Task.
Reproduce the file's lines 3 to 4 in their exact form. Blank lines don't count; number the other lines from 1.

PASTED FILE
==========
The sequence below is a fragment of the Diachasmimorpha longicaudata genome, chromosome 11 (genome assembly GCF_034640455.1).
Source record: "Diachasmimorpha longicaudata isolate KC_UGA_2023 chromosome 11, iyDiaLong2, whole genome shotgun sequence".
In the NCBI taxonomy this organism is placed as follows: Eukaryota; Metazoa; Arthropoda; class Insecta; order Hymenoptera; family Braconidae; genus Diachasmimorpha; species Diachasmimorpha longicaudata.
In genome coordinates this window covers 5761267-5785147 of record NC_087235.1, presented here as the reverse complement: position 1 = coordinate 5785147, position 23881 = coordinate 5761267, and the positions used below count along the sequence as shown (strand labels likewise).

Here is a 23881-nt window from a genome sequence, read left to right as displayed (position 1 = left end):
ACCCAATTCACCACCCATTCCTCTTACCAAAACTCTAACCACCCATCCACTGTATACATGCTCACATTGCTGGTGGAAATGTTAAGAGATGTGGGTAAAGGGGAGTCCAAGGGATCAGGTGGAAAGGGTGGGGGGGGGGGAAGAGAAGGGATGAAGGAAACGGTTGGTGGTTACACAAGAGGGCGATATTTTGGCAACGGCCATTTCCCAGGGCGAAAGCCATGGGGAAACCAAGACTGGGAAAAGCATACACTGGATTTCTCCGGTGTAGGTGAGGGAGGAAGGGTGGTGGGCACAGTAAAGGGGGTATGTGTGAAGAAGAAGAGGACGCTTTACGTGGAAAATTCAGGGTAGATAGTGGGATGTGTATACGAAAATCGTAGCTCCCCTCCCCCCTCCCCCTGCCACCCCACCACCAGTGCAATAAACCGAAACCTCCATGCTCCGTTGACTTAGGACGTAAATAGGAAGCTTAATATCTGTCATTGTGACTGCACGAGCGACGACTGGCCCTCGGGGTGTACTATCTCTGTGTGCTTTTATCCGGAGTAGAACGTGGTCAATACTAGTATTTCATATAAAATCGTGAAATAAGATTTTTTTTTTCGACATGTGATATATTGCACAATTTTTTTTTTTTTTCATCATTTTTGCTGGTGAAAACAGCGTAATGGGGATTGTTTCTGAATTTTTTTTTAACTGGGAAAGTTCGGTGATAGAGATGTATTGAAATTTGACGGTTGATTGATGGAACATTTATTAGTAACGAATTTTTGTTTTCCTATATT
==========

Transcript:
In the NCBI taxonomy this organism is placed as follows: Eukaryota; Metazoa; Arthropoda; class Insecta; order Hymenoptera; family Braconidae; genus Diachasmimorpha; species Diachasmimorpha longicaudata.
In genome coordinates this window covers 5761267-5785147 of record NC_087235.1, presented here as the reverse complement: position 1 = coordinate 5785147, position 23881 = coordinate 5761267, and the positions used below count along the sequence as shown (strand labels likewise).